ORIGINALLY PUBLISHED IN THE GEORGIA STRAIGHT, AUG. 6, 2009
By Steve Newton
If you’re the type of person who makes the rounds of Vancouver’s live-music joints there’s a good chance you’ve already heard a lick or two from guitarist Scott Smith. His blues-rock trio, Terminal Station, has enjoyed a residency at Capones in Yaletown; Bottleneck, the country-roots quartet he fronts with Robyn Carrigan, has been gigging around town for years; and he’s been known to plug in at the Railway Club whenever his buddy Rich Hope requires the company of another Evil Doer.
Rolling All Night is proof that Terminal Station—which includes bassist Jeremy Holmes and drummer Liam MacDonald—is the ideal soundtrack for a night of getting liquored up and hitting the town.
The all-original, 12-song disc, recorded by Christopher Woudstra at Burnaby’s Emerson Street Studios, kicks off with the title track, a straightforward boogie number that relates the joys of being in a traveling band, rollin’ all night with the radio on. “Fill up the tank and load up the van,” croons Smith, “you’ll never see the world with a backup plan.”
He saves his twangiest, Brian Setzer–brand guitar wipeouts for the following tune, “Slow Down Annie”, a spare rockabilly workout that—thanks in part to Holmes’s sturdy standup bass—pays authentic homage to the heyday of Sun Records.
Holmes’s loping bass also steps up to drive the tale of financial woe, “Dollar Bill”, and a tasty harmonica solo by the Twisters’ Dave “Hurricane” Hoerl inspires Smith to, in guitar-freak parlance, “stand on it”. The quality level drops a notch with the contrived “Rock This Room”, which owes a tad too much to the Stray Cats’ “Rock This Town”, but just when you think Rolling All Night might be starting to run low on gas, along comes the rejuvenating “Airbrake”, a Holmes-penned instrumental in which Smith deftly channels the shit-kicker spirit of pedal-steel legend Speedy West.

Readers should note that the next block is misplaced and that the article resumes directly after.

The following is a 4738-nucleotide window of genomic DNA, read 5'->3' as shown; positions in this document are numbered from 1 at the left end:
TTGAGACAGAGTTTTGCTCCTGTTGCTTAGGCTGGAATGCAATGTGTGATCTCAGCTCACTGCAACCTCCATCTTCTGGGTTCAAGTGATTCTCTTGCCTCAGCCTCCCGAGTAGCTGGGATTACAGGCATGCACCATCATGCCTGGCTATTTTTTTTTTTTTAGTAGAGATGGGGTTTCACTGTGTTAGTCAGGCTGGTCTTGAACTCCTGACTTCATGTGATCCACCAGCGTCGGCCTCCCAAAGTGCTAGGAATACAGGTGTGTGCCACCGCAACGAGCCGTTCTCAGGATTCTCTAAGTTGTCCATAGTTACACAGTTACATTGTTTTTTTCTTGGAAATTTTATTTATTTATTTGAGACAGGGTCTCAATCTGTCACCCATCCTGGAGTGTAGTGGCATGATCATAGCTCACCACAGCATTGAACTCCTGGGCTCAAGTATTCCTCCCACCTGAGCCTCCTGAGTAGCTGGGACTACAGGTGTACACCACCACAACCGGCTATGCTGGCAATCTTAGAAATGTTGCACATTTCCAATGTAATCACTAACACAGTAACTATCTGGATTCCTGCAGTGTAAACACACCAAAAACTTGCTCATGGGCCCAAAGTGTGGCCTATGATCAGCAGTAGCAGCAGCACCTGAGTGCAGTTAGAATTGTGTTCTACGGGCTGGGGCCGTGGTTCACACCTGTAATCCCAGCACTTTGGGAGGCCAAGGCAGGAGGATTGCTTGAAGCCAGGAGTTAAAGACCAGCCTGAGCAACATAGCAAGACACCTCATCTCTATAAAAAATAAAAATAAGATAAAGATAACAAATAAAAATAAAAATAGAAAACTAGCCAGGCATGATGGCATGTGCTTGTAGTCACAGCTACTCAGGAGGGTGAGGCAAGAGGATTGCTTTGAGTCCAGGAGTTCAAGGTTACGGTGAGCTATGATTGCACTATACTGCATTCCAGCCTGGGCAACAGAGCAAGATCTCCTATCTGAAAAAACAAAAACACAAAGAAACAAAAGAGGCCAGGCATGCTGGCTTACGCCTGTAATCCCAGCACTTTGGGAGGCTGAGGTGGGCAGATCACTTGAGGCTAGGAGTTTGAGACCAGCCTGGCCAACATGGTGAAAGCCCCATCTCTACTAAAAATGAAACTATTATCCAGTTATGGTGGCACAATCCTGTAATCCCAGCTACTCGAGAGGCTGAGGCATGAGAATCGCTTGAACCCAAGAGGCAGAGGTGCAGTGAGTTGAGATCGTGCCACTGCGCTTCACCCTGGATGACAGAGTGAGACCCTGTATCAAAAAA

Local Hammond organ great Darryl Havers lays the simmering groundwork for “Why Are We Fighting”, a reggae-fied commentary on personal turmoil and world troubles. His keyboards are also prominently featured on the CD’s longest track, the five-minute–plus “Crawfish”, a heavily percussive instrumental that lifts Smith up onto the Fillmore East stage, circa 1968, and plants him right next to Carlos Santana. Rolling All Night ends with a welcome blast of slide-guitar on “Ruin Me Baby”, in which Smith shamelessly hijacks the riveting riff from Muddy Waters’s “Rollin’ and Tumblin’ ”.
But who can blame him for that?